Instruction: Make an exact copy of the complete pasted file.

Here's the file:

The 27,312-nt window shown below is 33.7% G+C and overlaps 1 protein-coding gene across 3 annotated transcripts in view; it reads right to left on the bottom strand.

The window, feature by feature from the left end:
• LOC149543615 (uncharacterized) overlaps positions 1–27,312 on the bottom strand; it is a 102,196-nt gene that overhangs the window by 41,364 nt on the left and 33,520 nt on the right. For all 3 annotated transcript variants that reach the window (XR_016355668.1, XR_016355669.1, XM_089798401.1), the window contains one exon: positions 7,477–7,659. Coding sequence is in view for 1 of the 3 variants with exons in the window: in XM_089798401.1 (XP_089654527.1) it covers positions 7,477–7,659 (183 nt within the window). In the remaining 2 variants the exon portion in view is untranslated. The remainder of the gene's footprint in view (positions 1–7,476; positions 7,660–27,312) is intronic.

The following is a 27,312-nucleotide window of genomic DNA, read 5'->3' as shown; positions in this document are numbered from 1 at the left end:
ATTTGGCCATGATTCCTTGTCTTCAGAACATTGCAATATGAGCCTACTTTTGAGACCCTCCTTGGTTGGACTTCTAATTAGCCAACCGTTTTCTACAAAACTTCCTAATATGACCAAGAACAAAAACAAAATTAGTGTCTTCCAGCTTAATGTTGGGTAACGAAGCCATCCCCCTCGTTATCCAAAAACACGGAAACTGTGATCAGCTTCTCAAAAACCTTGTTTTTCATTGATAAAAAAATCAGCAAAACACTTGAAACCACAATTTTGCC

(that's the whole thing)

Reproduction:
The 27,312-nt window shown below is 33.7% G+C and overlaps 1 protein-coding gene across 3 annotated transcripts in view; it reads right to left on the bottom strand.

The window, feature by feature from the left end:
• LOC149543615 (uncharacterized) overlaps positions 1–27,312 on the bottom strand; it is a 102,196-nt gene that overhangs the window by 41,364 nt on the left and 33,520 nt on the right. For all 3 annotated transcript variants that reach the window (XR_016355668.1, XR_016355669.1, XM_089798401.1), the window contains one exon: positions 7,477–7,659. Coding sequence is in view for 1 of the 3 variants with exons in the window: in XM_089798401.1 (XP_089654527.1) it covers positions 7,477–7,659 (183 nt within the window). In the remaining 2 variants the exon portion in view is untranslated. The remainder of the gene's footprint in view (positions 1–7,476; positions 7,660–27,312) is intronic.

The following is a 27,312-nucleotide window of genomic DNA, read 5'->3' as shown; positions in this document are numbered from 1 at the left end:
ATTTGGCCATGATTCCTTGTCTTCAGAACATTGCAATATGAGCCTACTTTTGAGACCCTCCTTGGTTGGACTTCTAATTAGCCAACCGTTTTCTACAAAACTTCCTAATATGACCAAGAACAAAAACAAAATTAGTGTCTTCCAGCTTAATGTTGGGTAACGAAGCCATCCCCCTCGTTATCCAAAAACACGGAAACTGTGATCAGCTTCTCAAAAACCTTGTTTTTCATTGATAAAAAAATCAGCAAAACACTTGAAACCACAATTTTGCC